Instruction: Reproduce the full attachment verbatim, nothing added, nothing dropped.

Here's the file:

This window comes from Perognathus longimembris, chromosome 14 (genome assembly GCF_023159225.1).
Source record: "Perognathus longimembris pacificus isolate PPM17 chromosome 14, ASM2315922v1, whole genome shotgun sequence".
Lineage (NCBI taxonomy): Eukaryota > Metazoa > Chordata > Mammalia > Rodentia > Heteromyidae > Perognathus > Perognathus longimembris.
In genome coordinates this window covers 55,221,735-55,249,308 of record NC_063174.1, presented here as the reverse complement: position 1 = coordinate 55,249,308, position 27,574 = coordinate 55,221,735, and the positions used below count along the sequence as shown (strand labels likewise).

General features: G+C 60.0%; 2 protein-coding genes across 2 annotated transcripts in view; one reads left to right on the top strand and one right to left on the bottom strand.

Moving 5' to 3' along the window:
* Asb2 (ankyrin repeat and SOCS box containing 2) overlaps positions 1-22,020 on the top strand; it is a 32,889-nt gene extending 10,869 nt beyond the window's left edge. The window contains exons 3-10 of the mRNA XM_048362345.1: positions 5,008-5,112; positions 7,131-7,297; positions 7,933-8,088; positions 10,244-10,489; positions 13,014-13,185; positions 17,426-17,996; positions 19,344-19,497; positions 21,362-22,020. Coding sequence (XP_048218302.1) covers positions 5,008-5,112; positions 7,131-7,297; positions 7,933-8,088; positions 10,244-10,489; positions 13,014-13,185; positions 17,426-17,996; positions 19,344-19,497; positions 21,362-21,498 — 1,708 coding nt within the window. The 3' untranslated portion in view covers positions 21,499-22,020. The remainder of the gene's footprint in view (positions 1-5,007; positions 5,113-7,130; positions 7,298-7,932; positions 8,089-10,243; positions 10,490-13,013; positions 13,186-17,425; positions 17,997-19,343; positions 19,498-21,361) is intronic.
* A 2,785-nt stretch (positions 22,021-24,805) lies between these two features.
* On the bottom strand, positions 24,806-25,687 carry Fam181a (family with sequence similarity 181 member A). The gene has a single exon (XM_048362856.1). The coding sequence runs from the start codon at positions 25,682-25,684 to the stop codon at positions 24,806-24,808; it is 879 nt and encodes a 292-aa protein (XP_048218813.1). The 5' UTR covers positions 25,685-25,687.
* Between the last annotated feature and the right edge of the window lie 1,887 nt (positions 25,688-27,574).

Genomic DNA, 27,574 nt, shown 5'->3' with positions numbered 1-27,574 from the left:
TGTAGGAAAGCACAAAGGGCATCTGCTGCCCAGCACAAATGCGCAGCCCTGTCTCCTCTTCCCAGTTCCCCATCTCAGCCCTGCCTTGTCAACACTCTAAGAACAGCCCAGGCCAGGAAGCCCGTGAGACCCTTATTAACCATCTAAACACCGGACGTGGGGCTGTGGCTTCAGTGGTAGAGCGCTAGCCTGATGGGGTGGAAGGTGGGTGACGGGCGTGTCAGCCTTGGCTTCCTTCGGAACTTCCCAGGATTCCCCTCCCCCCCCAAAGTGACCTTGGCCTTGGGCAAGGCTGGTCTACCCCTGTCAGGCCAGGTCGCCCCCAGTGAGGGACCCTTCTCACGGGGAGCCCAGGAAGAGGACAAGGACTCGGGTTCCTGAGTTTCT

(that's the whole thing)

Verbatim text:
This window comes from Perognathus longimembris, chromosome 14 (genome assembly GCF_023159225.1).
Source record: "Perognathus longimembris pacificus isolate PPM17 chromosome 14, ASM2315922v1, whole genome shotgun sequence".
Lineage (NCBI taxonomy): Eukaryota > Metazoa > Chordata > Mammalia > Rodentia > Heteromyidae > Perognathus > Perognathus longimembris.
In genome coordinates this window covers 55,221,735-55,249,308 of record NC_063174.1, presented here as the reverse complement: position 1 = coordinate 55,249,308, position 27,574 = coordinate 55,221,735, and the positions used below count along the sequence as shown (strand labels likewise).

General features: G+C 60.0%; 2 protein-coding genes across 2 annotated transcripts in view; one reads left to right on the top strand and one right to left on the bottom strand.

Moving 5' to 3' along the window:
* Asb2 (ankyrin repeat and SOCS box containing 2) overlaps positions 1-22,020 on the top strand; it is a 32,889-nt gene extending 10,869 nt beyond the window's left edge. The window contains exons 3-10 of the mRNA XM_048362345.1: positions 5,008-5,112; positions 7,131-7,297; positions 7,933-8,088; positions 10,244-10,489; positions 13,014-13,185; positions 17,426-17,996; positions 19,344-19,497; positions 21,362-22,020. Coding sequence (XP_048218302.1) covers positions 5,008-5,112; positions 7,131-7,297; positions 7,933-8,088; positions 10,244-10,489; positions 13,014-13,185; positions 17,426-17,996; positions 19,344-19,497; positions 21,362-21,498 — 1,708 coding nt within the window. The 3' untranslated portion in view covers positions 21,499-22,020. The remainder of the gene's footprint in view (positions 1-5,007; positions 5,113-7,130; positions 7,298-7,932; positions 8,089-10,243; positions 10,490-13,013; positions 13,186-17,425; positions 17,997-19,343; positions 19,498-21,361) is intronic.
* A 2,785-nt stretch (positions 22,021-24,805) lies between these two features.
* On the bottom strand, positions 24,806-25,687 carry Fam181a (family with sequence similarity 181 member A). The gene has a single exon (XM_048362856.1). The coding sequence runs from the start codon at positions 25,682-25,684 to the stop codon at positions 24,806-24,808; it is 879 nt and encodes a 292-aa protein (XP_048218813.1). The 5' UTR covers positions 25,685-25,687.
* Between the last annotated feature and the right edge of the window lie 1,887 nt (positions 25,688-27,574).

Genomic DNA, 27,574 nt, shown 5'->3' with positions numbered 1-27,574 from the left:
TGTAGGAAAGCACAAAGGGCATCTGCTGCCCAGCACAAATGCGCAGCCCTGTCTCCTCTTCCCAGTTCCCCATCTCAGCCCTGCCTTGTCAACACTCTAAGAACAGCCCAGGCCAGGAAGCCCGTGAGACCCTTATTAACCATCTAAACACCGGACGTGGGGCTGTGGCTTCAGTGGTAGAGCGCTAGCCTGATGGGGTGGAAGGTGGGTGACGGGCGTGTCAGCCTTGGCTTCCTTCGGAACTTCCCAGGATTCCCCTCCCCCCCCAAAGTGACCTTGGCCTTGGGCAAGGCTGGTCTACCCCTGTCAGGCCAGGTCGCCCCCAGTGAGGGACCCTTCTCACGGGGAGCCCAGGAAGAGGACAAGGACTCGGGTTCCTGAGTTTCT